The Transatlantic Trade and Investment Partnership (TTIP) negotiations, designed to forge a trade deal between the European Union and the USA, have collapsed, German’s economy minister has announced.
The cause of the collapse has been cited as failure to move forward on any of the major planks of the deal, which has been dogged by controversy and widespread opposition from all sides of the political spectrum.
“In my opinion, the negotiations with the United States have de facto failed, even though nobody is really admitting it,” Sigmar Gabriel admitted during a question-and-answer session with citizens in Berlin, noting that in 14 rounds of talks, the two sides haven’t agreed on a single common item out of 27 chapters being discussed.
Neither Washington nor the European Commission, which is leading the TTIP negotiations on behalf of EU member states, were willing to comment on Gabriel’s interjection.
Last month the German chancellor Angela Merkel insisted that TTIP was “absolutely in Europe’s interest,” but yesterday Gabriel blasted: “We mustn’t submit to the American proposals.”
The collapse of the talks vindicates pro-Brexit campaigners, who argued that Britain would be better placed to forge free trade deals outside the EU where it could act more nimbly and to its own interests. President Obama was forced to address the issue in his anti-Brexit speech, warning that leaving the EU would preclude Britain from taking part in TTIP style deals.
But far from being cast out of the global trading arena, Britain’s decision to leave the EU may be one of the causes of the collapse, as it effectively withdraws one of the largest European economic markets from the negotiating table.
The deal’s collapse will also come as welcome news to campaigners on the left and right alike, who had argued that the deal was anti-democratic, served corporate interests, and supported a globalist agenda.
Breitbart London led the way in exposing the so-called ‘free trade’ deal as a shady sham, when in May Rep Jeff Duncan revealed that in order to access the documents as a Congressman, he “must be in a classified reading room in the Capitol, sign a non-disclosure agreement which assures that I will not discuss the contents of what I have read, and I am allowed to take notes, but I have to leave them in the room.”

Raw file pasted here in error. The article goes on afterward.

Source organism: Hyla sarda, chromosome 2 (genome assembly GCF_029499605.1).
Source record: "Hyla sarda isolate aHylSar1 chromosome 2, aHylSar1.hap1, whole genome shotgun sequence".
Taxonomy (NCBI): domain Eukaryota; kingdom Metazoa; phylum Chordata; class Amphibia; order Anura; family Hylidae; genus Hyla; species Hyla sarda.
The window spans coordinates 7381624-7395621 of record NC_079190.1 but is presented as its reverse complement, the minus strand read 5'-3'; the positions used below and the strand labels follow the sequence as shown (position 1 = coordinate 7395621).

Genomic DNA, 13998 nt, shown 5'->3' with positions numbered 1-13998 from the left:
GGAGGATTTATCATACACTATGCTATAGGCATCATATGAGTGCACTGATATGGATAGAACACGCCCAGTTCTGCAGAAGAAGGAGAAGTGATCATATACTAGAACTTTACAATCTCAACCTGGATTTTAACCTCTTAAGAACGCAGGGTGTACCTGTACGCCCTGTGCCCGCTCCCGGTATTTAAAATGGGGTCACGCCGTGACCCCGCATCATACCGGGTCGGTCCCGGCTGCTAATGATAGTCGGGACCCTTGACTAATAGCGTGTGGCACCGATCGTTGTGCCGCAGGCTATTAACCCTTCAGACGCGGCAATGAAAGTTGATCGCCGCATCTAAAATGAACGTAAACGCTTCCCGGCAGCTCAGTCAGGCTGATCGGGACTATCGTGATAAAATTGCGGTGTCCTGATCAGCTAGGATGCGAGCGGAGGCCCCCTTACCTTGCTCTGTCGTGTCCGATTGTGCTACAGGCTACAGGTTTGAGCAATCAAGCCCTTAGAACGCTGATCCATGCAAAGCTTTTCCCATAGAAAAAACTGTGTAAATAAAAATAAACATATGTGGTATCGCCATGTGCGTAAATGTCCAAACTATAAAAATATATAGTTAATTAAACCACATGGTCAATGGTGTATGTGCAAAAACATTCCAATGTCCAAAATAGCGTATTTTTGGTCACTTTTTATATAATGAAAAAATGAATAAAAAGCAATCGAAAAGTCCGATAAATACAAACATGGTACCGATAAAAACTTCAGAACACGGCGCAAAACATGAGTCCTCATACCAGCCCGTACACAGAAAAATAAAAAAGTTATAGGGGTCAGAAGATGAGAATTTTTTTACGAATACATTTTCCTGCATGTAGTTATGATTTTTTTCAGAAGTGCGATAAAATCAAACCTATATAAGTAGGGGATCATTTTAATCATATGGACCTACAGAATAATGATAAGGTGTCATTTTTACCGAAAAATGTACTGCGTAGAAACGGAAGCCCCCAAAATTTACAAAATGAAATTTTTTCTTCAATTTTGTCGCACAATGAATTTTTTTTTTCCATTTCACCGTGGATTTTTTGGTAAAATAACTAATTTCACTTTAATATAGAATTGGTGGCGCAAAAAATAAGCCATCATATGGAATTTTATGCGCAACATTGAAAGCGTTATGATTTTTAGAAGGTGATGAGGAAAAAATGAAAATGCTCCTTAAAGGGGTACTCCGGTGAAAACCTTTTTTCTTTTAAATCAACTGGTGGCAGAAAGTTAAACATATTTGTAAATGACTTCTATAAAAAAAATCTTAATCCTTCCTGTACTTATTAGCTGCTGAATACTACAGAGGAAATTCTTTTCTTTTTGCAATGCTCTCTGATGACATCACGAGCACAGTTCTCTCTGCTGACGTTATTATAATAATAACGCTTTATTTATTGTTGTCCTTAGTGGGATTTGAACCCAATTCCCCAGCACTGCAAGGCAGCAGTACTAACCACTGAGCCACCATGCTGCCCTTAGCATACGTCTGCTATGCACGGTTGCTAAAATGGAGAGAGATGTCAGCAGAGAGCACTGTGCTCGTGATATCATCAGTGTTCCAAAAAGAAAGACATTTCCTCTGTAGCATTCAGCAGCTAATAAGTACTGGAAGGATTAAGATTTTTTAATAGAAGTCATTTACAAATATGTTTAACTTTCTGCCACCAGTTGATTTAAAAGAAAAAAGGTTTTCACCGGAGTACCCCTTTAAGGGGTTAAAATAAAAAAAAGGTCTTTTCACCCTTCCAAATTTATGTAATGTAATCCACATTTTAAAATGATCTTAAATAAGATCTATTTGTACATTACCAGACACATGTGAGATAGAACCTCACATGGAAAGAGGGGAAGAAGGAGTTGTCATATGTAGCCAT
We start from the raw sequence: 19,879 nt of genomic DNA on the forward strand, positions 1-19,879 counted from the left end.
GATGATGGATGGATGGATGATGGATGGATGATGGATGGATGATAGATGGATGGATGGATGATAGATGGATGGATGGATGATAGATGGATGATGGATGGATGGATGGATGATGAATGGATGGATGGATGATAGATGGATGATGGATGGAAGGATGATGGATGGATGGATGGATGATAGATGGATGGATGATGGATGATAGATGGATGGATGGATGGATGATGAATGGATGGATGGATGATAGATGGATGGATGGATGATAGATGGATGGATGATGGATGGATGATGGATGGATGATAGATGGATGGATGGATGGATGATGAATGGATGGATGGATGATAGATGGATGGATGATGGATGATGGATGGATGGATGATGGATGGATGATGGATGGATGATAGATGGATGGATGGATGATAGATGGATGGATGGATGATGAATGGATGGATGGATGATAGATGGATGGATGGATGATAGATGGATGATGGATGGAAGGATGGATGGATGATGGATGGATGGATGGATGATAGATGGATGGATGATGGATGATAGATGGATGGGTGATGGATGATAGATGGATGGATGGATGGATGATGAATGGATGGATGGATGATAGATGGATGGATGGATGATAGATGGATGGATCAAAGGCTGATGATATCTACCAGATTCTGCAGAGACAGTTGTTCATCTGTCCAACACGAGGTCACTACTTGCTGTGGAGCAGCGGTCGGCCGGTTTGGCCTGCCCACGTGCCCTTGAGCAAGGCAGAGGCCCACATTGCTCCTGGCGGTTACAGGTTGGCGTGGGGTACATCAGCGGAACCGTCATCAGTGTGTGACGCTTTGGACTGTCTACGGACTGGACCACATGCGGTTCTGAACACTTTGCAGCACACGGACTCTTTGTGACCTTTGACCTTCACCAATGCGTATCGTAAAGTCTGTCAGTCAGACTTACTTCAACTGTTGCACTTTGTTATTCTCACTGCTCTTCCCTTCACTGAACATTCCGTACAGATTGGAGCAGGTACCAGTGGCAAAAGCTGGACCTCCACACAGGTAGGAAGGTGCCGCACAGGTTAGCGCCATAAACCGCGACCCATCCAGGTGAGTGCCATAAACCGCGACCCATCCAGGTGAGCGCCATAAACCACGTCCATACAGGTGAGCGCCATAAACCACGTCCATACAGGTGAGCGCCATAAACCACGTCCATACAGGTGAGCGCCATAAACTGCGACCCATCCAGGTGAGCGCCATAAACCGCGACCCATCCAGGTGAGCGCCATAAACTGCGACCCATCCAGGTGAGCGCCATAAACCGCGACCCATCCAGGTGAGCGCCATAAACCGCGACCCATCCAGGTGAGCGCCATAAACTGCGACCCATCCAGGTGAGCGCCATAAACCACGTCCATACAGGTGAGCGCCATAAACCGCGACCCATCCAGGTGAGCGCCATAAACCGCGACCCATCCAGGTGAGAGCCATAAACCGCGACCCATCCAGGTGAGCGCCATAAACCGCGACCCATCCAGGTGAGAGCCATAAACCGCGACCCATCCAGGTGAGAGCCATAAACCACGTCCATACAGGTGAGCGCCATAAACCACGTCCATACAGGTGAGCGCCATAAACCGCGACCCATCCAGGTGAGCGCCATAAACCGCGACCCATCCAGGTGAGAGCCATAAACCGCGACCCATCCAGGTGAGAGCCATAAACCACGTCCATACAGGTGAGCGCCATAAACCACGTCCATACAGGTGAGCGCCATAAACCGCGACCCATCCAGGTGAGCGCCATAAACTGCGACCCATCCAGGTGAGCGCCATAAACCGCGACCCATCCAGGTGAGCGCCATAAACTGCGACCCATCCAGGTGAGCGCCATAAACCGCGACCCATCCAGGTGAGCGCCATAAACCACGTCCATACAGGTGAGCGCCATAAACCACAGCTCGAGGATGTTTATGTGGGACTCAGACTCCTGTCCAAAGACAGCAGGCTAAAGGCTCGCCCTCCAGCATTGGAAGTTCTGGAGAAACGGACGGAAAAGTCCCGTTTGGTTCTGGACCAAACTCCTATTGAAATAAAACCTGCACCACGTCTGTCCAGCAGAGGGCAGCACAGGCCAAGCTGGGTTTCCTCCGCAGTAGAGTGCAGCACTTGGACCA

On the other side of the Atlantic, Breitbart London uncovered video footage of a Member of the European Parliament being escorted into a guarded reading room to view the documents, only to be kicked out when ‘minders’ caught him taking notes.
Wikileaks went on to offer a €100,000 reward to anyone willing and able to leak documents from the deal.
The report came just days after Breitbart London revealed how TTIP-style deals allow major corporations to sue national governments for democratically-mandated policies, contrary to assertions by President Obama that the deal did not pose a risk of corporate lawsuits.
In fact, following the North American Free Trade Agreement (NAFTA), US corporations sued the Canadian government for a total $2 billion, leading to the British government warning that the UK “would be more prone to US claims than Canada”.
In March, Nick Dearden, director of the Global Justice Now campaign group said of TTIP: “It’s all about giving big business more power over a very wide range of laws and regulations. In fact, business lobbies are on record as saying they want to co-write laws with governments – this gets them a step closer. This isn’t an ‘add on’ or a small part of TTIP – it’s absolutely central.”